Baltimore’s DOT is fortunate to have Mark Brown as a transportation planner. Mark’s dedication to creating a more vibrant and livable city goes beyond the 9-5. He recently went car-free and now he’s blogging about his experiences at www.carfreebaltimore.com What pushed him to this decision? Here’s what he says…..
I’m not a typical bicyclist. I used to scowl at those sweaty heathens in traffic and think, “Who the hell do they think they are?”. I grew up in the back of a station wagon in the NJ suburbs. I drove my car a mile to work everyday and laughed as I saw bicyclists caught in a downpour, my fingers comfortably gliding along a curvy steering wheel, the other hand exploring the radio dial, catching radio waves as they traveled hundreds of miles directly to my car. I was a god.
I no longer have a car. It’s not because I’m trying to save the world, or had an epiphany that my 4 minute commute was contributing to congestion, polluting our air and water, or causing the downfall of civilization. It was because my car, just out of warranty, needed a new water pump. $450 gone. Handing the cash over to the mechanic, I felt betrayed. Defeated. And angry. I also felt hungry because the repair took 4 hours. I could have gone to a junk yard, bought a pump and tried to put it in myself, but it would have taken a lot of time which I didn’t have. And I don’t know how to use a wrench. The $450 I spent was also not increasing the value of the car – in fact, the car was losing value every single day. Over time, the cumulative money spent on maintenance, gas and insurance didn’t justify the benefit I derived from driving. That’s right. It was all about me.
So I sold the car. Nate was nice enough to give me a bike the day after I sold it. It was an easier lifestyle change than I thought – mostly because I live and work in the city. For all of you drivers on the fence, this is what it took:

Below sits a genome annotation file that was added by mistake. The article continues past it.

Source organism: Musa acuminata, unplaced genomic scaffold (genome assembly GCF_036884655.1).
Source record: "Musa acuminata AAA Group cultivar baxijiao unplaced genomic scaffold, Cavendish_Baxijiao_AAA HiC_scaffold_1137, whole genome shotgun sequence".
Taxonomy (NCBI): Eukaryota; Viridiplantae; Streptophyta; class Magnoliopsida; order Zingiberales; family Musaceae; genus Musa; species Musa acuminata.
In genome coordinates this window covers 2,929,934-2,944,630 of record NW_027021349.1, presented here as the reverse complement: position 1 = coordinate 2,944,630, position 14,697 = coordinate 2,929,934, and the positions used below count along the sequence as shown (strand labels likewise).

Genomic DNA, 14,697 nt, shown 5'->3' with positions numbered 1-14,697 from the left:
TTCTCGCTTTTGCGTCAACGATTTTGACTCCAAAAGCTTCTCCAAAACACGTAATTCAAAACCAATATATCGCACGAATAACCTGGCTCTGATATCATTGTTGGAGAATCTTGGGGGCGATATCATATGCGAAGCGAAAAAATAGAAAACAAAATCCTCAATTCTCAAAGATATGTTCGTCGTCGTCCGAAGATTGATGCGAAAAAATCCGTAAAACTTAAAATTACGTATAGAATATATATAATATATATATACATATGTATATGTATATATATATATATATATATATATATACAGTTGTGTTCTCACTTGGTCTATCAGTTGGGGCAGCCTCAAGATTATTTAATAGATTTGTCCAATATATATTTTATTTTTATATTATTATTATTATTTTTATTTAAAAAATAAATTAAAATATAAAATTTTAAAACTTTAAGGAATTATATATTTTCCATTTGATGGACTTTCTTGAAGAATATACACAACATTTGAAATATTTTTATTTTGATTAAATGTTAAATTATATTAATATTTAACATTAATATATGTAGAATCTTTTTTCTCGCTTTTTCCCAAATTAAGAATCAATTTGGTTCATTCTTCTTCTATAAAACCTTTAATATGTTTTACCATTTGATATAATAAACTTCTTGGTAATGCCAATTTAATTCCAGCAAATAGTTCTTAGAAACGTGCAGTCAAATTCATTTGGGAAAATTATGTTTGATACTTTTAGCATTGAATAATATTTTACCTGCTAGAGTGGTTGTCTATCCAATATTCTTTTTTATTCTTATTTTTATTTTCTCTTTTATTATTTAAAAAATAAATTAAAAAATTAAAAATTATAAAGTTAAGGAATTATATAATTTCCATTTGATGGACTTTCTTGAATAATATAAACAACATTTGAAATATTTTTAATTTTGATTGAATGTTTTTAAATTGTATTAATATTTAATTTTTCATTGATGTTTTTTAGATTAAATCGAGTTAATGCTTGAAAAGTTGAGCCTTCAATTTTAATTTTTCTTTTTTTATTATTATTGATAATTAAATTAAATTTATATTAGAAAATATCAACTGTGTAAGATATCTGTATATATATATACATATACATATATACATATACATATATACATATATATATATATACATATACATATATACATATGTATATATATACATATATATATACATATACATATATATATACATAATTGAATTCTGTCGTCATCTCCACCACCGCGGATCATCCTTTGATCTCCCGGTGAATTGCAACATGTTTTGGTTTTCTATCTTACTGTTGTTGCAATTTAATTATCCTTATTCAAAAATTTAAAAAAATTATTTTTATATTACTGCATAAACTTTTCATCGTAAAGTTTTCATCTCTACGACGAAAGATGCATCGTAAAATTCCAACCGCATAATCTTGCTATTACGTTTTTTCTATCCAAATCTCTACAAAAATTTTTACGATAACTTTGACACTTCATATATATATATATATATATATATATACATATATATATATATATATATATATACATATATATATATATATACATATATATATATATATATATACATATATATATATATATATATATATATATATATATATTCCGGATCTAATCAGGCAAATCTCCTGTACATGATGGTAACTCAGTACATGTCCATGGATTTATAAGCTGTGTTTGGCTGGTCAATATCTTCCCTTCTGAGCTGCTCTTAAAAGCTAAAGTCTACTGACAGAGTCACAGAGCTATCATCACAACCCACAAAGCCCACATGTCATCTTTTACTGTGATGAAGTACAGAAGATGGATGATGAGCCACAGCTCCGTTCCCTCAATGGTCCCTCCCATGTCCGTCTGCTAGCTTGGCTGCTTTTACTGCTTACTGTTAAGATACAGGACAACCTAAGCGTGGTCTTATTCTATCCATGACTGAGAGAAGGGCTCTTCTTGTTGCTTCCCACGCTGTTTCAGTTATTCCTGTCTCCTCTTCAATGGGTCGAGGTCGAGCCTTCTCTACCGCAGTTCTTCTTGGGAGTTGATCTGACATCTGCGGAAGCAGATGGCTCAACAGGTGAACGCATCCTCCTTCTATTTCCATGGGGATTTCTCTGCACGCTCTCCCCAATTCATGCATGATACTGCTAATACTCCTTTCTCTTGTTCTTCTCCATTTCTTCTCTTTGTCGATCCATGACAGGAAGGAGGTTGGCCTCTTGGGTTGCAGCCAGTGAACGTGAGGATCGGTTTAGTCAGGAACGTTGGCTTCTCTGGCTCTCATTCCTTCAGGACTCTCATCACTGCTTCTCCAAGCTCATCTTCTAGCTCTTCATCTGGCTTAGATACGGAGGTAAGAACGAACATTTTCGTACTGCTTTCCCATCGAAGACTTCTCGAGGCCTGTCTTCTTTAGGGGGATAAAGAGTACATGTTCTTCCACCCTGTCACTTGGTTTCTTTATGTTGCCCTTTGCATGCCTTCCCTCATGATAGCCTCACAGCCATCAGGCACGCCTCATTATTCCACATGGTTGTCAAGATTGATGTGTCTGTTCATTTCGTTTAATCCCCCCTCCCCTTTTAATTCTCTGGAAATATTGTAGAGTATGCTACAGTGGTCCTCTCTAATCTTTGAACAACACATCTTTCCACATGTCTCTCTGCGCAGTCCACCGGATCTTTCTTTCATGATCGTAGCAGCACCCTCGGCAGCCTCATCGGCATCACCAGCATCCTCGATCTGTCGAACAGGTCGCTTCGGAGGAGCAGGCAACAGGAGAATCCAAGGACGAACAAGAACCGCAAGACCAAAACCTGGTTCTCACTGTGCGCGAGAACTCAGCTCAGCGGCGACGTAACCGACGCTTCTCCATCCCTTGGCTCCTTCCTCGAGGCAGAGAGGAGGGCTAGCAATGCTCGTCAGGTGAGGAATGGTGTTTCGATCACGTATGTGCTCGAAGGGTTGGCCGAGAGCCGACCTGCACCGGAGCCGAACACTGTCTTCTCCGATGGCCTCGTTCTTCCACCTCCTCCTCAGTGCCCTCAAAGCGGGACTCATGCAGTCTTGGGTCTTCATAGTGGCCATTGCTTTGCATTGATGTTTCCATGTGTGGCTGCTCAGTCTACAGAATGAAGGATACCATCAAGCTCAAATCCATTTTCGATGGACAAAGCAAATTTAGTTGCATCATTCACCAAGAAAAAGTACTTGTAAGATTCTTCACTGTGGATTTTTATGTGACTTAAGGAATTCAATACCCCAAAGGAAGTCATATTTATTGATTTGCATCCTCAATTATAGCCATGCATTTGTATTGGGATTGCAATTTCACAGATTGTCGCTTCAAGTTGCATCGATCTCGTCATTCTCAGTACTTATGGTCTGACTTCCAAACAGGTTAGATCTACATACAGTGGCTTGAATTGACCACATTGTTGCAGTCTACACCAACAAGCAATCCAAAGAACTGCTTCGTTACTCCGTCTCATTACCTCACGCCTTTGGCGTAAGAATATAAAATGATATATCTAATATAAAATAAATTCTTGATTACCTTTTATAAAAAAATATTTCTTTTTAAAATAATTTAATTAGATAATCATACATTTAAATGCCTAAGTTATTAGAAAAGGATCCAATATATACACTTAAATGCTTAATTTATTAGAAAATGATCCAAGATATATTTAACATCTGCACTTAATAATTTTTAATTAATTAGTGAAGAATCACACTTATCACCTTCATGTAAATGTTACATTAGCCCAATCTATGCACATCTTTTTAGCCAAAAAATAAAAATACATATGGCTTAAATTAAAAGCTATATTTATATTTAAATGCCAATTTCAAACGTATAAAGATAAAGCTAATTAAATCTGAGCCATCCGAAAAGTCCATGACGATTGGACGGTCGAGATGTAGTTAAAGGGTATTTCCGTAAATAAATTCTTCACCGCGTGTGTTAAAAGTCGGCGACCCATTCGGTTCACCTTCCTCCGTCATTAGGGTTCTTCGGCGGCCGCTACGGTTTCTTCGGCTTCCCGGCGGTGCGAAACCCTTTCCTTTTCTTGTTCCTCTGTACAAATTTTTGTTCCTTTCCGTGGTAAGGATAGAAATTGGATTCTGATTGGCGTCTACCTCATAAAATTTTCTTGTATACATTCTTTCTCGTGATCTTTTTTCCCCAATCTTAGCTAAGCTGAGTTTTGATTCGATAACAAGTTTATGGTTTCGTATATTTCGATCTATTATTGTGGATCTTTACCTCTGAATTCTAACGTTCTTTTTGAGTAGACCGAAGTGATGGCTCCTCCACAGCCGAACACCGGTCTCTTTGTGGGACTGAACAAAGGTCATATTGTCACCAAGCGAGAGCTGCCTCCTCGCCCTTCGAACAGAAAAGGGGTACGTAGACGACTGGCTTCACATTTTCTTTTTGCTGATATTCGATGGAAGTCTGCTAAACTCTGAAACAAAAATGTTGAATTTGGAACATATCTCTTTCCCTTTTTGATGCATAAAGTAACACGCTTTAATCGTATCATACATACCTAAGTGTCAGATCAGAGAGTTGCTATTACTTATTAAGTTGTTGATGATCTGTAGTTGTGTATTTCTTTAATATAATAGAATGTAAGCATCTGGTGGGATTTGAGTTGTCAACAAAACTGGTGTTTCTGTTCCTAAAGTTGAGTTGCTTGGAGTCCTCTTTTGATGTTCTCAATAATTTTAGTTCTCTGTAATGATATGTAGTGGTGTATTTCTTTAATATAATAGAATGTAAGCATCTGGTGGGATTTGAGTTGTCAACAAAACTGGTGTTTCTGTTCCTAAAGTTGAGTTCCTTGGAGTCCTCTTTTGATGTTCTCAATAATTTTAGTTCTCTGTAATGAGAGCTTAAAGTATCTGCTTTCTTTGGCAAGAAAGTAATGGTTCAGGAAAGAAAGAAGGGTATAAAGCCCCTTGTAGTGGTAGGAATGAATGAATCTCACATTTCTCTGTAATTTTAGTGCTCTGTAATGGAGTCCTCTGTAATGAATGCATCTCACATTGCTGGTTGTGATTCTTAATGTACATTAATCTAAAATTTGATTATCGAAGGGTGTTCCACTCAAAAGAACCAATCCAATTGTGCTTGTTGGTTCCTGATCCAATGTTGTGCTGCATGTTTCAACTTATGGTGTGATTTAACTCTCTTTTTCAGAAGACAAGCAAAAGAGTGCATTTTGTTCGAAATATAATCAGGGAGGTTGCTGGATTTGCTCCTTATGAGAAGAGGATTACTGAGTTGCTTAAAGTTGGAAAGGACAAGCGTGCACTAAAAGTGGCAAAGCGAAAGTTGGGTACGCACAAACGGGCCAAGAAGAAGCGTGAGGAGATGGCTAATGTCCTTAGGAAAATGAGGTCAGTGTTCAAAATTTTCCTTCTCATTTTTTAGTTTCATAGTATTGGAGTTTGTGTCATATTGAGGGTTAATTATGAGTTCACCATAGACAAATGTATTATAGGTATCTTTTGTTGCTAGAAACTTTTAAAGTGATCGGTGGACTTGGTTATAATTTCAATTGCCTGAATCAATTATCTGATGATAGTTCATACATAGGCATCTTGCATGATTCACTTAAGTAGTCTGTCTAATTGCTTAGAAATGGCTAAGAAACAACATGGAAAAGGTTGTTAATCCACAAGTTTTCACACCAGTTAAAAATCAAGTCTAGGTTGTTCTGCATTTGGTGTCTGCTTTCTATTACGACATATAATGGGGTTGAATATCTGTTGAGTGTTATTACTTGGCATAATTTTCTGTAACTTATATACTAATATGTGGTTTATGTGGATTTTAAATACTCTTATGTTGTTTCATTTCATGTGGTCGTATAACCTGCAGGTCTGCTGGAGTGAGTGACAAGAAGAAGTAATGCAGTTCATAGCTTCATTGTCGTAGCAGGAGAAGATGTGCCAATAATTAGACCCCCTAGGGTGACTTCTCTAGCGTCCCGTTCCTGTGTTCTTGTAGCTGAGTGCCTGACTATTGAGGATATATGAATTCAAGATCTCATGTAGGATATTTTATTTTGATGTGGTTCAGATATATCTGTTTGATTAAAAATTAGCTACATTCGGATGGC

- A bike. Don’t let those speedsters with the skinny tires intimidate you. Any bike will do, though I don’t recommend the tiny ones designed for 5 year olds. I tried those kind. They’re way too slow. You don’t need to spend more than $100 to get started.
- An outdoorsy backpack. This is important, as it will carry your life. Change of clothes, books, water, food, house pets, 4th of July fireworks, small livestock, and the occasional baby. I’m kidding about the babies. ($30-$50)
- Lights. On your bike. Blinking brightly. ($30)
- Helmet. I think I look cool in mine. Eventually I want to trade it in for a replica of Luke Skywalker’s helmet that he wore on the moon of Endor on those forest speed bikes. ($30)
- T shirts. I tried biking in my work shirts at first. The women in my office pointed out I was sweating like an animal when I arrived every morning. Try not to bike in your work clothes.
- Weather proof outerwear.
- Courage. Riding in traffic can be intimidating at first. Riding in traffic on streets which were only designed for cars (we have plenty) is worse.
So try ditching the car for awhile. It’s good for you.